VietNamNet Bridge – Being proud of passing the university entrance exams after four years of study, many students face a bitter reality when they cannot find a good job. Even bachelors with excellent diplomas only wish to get a job.
Having graduated from the Medical College of Ninh Binh with an excellent degree, Thao was eager to bring her records to several state hospitals but she was not recruited. She then applied to private clinics.
Working for a Chinese clinic for two months, Thao resigned because of the language barrier, low salary and having to work at the weekend.
After several tries later, the girl decided to go home to produce incense with her family.
Nguyen Thi Thuy, from Ha Nam province, graduated from the Department of Tourism, University of Social Sciences and Humanities in June 2011 with a good degree.
But after two years, Thuy could not find a stable job. Late in 2012, Thuy and her brother opened a small restaurant selling fast food in a small alley in Cau Giay district, Hanoi).
Similarly, Pham Thi Lam, from Thai Binh province, graduated from the Hanoi College of Law in 2010 but she has been unable to find a job in the past two years.
Lam did not want to be back home on the advice of her family, so she opened a small café in a small alley on Huynh Thuc Khang Street, Hanoi. But she got a loss and recently closed the shop and got married.
Vu Thi Minh, from Vinh Phuc province, graduated from the History Faculty of the Hung Vuong University in Phu Tho province in 2010 with an excellent degree. Failing to seek a job at schools in her hometown, she has become a cashier at a supermarket in Vinh Yen city.
Some of Minh’s friends while waiting for a good job continued their study at the MA degree and got marked.
The jokes in tears
Nguyen Thi Anh Tuyen, a former student of a private university, has worked at a private company for a year but she does not dare to submit her bachelor degree. “It’s ashamed. I have a bachelor degree majored in English but I cannot communicate well in English,” Tuyen explained.
Huong, a college graduate, cannot type with 10 fingers and is not good at office skill, so she cannot find a job.
Vo Dinh Duong, graduating from the French Faculty of a college and also having a college degree in hotel management and tourism, he cannot design a tour or does not know how to introduce Vietnam tourism to French tourists.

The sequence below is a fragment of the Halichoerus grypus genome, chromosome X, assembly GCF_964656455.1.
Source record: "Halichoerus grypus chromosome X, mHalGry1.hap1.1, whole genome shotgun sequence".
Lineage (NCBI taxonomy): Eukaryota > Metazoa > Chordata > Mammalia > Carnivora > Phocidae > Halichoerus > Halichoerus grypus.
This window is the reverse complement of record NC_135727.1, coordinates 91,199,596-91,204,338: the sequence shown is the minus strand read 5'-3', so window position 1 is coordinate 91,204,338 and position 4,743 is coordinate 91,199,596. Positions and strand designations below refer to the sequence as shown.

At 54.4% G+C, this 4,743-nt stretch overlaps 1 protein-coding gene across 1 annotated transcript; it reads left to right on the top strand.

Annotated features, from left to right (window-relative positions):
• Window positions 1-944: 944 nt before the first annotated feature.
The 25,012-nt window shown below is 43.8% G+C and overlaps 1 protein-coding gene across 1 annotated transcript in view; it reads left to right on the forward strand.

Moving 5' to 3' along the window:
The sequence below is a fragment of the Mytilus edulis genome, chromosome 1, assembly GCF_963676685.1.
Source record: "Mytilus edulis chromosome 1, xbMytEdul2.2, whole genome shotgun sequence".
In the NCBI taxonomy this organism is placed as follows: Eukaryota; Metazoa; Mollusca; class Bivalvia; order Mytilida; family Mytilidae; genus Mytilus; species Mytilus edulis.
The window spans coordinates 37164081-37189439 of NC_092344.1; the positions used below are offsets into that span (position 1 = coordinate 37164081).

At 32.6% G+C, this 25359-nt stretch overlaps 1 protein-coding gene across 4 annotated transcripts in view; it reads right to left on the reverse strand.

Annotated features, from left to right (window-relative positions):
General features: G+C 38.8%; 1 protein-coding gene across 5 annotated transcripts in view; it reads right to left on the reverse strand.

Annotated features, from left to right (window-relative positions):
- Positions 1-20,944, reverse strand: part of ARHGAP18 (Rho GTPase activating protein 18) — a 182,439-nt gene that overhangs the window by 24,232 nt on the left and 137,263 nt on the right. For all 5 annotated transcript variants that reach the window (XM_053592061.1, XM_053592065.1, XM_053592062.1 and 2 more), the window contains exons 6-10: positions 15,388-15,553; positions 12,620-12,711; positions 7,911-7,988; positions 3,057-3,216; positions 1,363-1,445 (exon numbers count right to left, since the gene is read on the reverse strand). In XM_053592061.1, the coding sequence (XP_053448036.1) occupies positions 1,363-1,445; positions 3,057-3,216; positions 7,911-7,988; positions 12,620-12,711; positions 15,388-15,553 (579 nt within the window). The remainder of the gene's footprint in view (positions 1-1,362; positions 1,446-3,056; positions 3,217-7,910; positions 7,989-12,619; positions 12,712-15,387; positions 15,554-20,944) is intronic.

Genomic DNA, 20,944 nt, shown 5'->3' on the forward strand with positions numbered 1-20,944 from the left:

Thai, a graduate of the University of Transportation, did not declare himself as a bachelor when he applied for a job at the North Thang Long Industrial Park because this company did not recruit those with university degrees. They prefer graduates of vocational schools.
Now the story about unemployed engineers who become taxi drivers, bachelors working as marketing officers or waiters and waitresses at cafes, restaurants or sellers at supermarkets is very common. The college degree is no longer a ticket to the beautiful future awaits students after graduation.
According to the latest report of the Department of Education and Training of Thanh Hoa province, by February 20, 2013, Thanh Hoa had nearly 25,000 unemployed graduates, including 45 postgraduates, 5,674 university graduates and 6,845 college graduates.
According to a report on Vietnam’s labor and employment of the General Statistics Office, by October 1, 2012, of the total of 984,000 unemployed people, 55,400 (5.6 percent) are college graduates and 111,100 (11.3%) are university graduates or post-graduates.
This figure, according to the Ministry of Labor, War Invalids and Social Affairs (MOLISA), unemployment tends to increase, mainly in the group of urban youth.
Dr. Le Dong Phuong, from the Vietnam Institute of Education Science & Technology, higher education in Vietnam is developing so fast but the training quality is inversely proportional to the quantity.
The structure of training and the distribution of universities are also irrational, with over half of the total universities and colleges located in Hanoi and Ho Chi Minh City.
Many education experts also pointed out that the oversupply of graduates in the fields of economics, business management, finance, banking, etc. makes many graduates difficult to find a job.
The association between businesses and schools is loose, resulted in the diphase between training and the need. Furthermore, many schools only focus on quantity not quality of training.
While many graduates are still unemployed, according to the MOLISA, in 2011-2015, the country annually needs 1.86 million trained workers and approximately 2.18 million in 2016-2020,.
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